apply for and pay the £2,000 for shares. The company exploded,
and the Society lost about £450 in that venture. Thus, as
might have been foreseen, the expenses of the deputation had to be
defrayed by the Society. No account was taken in Leeds of what
was well known in America of the trade rivalry and political
jealousies of North and South, and that no trading transit could be
had without the concurrence of the North, save by deepening the New
Orleans river. A hundred times the amount sunk in the Tipton
Green Colliery had been sunk in the New Orleans river without making
an impression on its navigableness. It did not occur to Dr.
Worrall to tell all he knew, and his colleagues in New Orleans were
not more communicative, so the Society and deputation were misled.
The question of participation in profit by the storekeepers
was especially before the Board, and it was decided, after
considerable discussion, to take it away. But in place of it,
their wages were to be taken into consideration, with a view to
compensating them for the loss of their share. Some thought it
bartering a co-operative right for wages, and that principle dropped
out in the transaction. However, it took away the stimulus of
gain in proportion to exertion, by which the middle class grow
vigilant and rich.
The mill was again unable to supply the necessary quantity of
flour required by the members and the public, consequently extensive
alterations and additions had to be made in the mill, and machinery
to meet the increased demand.
Two new stores were opened and land bought for three more, in
addition to building fifty-one cottages, at a cost of £12,503.
This was far better than Mississippi investments—too far away to be
The Carlton Hill estate was purchased for the erection of a
better class of houses. It consisted of 3,630 yards, and cost
The Committee of the Convalescent Home had inspected a
suitable estate of sixty acres. At the half-yearly meeting
they made their report. The meeting decided that the scheme
was not "opportune." Why could they not think of this useful
term when the Mississippi scheme, was before them?
When the Golden Lion estate was in the market, the directors
were desired to secure the corner site for the new stores.
Before venturing upon its purchase, the directors prudently obtained
plans of the estate, showing what could be retained with advantage
to the Society, and what portion sold. Mr. Ambler, one of the
eminent architects of the town, made the necessary drawings.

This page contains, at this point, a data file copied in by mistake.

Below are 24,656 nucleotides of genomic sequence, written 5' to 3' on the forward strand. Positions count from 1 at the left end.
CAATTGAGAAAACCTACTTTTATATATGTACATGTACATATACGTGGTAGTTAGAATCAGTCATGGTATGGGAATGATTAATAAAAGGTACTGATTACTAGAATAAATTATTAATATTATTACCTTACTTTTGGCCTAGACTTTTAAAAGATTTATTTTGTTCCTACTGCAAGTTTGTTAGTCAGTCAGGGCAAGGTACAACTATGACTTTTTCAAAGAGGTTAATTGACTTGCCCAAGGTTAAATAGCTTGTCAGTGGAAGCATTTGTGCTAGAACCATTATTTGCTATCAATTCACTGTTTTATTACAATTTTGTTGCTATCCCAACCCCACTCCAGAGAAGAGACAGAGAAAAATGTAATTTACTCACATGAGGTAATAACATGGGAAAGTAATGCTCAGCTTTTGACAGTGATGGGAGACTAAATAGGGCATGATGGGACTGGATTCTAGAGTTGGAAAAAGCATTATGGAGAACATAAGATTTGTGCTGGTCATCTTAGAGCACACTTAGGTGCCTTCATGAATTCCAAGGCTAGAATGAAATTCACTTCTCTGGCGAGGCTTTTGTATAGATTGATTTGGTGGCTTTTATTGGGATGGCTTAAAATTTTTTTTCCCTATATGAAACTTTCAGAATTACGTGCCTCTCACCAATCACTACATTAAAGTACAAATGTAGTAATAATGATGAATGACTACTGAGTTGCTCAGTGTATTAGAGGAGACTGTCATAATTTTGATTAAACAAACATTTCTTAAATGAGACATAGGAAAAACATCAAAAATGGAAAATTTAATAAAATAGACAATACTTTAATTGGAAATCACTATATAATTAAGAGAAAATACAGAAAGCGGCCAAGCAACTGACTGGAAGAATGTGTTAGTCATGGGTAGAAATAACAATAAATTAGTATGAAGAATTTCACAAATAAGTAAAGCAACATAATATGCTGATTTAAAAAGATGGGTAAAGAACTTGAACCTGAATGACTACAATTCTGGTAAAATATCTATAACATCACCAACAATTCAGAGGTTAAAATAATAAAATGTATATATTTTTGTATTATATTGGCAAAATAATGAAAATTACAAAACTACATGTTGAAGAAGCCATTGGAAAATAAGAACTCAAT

After a considerable amount of expense and time had been incurred,
the meeting determined not to buy it. The Lion estates would
have been a Royal holding, even if they had no Unicorn Manor to
match it. There was money in the name.
DOLOUR IN ALL THE STORES—DIRECTORS CHECK THE PANIC
BUT NOT THE WEEPING—THE PHILOSOPHY OF INVESTMENT—ANOTHER EDUCATION
TUMULT—THE MISTAKE THAT IGNORANCE IS HARMLESS—INCREASE OF STORES,
HOUSES, AND LAND—HANDSOME CONSIDERATION FOR DISTRESSED MEMBERS—NEW
MACHINERY COSTS £4,000—OFFICIAL SHYNESS OF THE MEAT TRADE—DIRECTORS
BETTER PAID—A GENERAL STORE VISITOR APPOINTED—HIS MULTITUDINOUS
WHEN the news of
the loss of the £19,000 in the Tipton Green Colliery got noised
abroad, as such things do, a crowd of those willing to gain without
the risk of losing, and many who had too little not to be alarmed at
losing that, rushed forward to give notice of withdrawing their
shares. The directors prudently called in their balance at the
bankers and met the demands without exacting the usual notice.
This restored confidence, and those who withdrew their money soon
brought it back again. As the members applauded the investment
it was undignified to mourn the loss. In all undertakings the
wise rule is to be prepared to lose as well as willing to gain.
Those invited to invest should be told the risk, then none repent or
have reproach for what they do with their eyes open, nor lose
courage to embrace a good opportunity when it comes.
When new shares had to be taken in an Intelligence Company,
which always pays good dividends, a large number of members were
Mr. F. Curzon, an indefatigable advocate of the power of
education being put into the hands of the working man, succeeded in
obtaining a grant of £100. The meeting, however, was so
turbulent that it was cited as a new argument proving the necessity
of education. The meeting did not conclude until eleven
o'clock. The newspapers report characterise the assembly as
It was worth the while of the Society to agree to a permanent
educational vote, to avoid the scandal which ignorance was bringing
upon the members. Ignorance is not inactive, as some people
suppose. On the contrary it is the most mischievous thing in
the world—either doing harm when it does anything, or doing harm by
preventing other people doing good. The vote that caused all
the tumult was but £100 out of £14,000 of profit. It meant
only one half-pint of beer less in twelve months.
Trade being bad in the district, many notices of withdrawal
were given. As not more than ten persons could withdraw in one
quarter, the directors proposed to make a reduction of 3s. from all
persons withdrawing in excess of the legal number. As this
rule pressed hardest upon the most needy, they decided to pay off at
once all persons who had already given notice, and that in future
all cases of members in distress should be allowed to withdraw down
to the amount of £1.
Later in the same year a great number of withdrawals
confronted the directors. In case of need they found their
bankers were willing to advance £10,000, which by good management
they never required. The withdrawals notwithstanding, the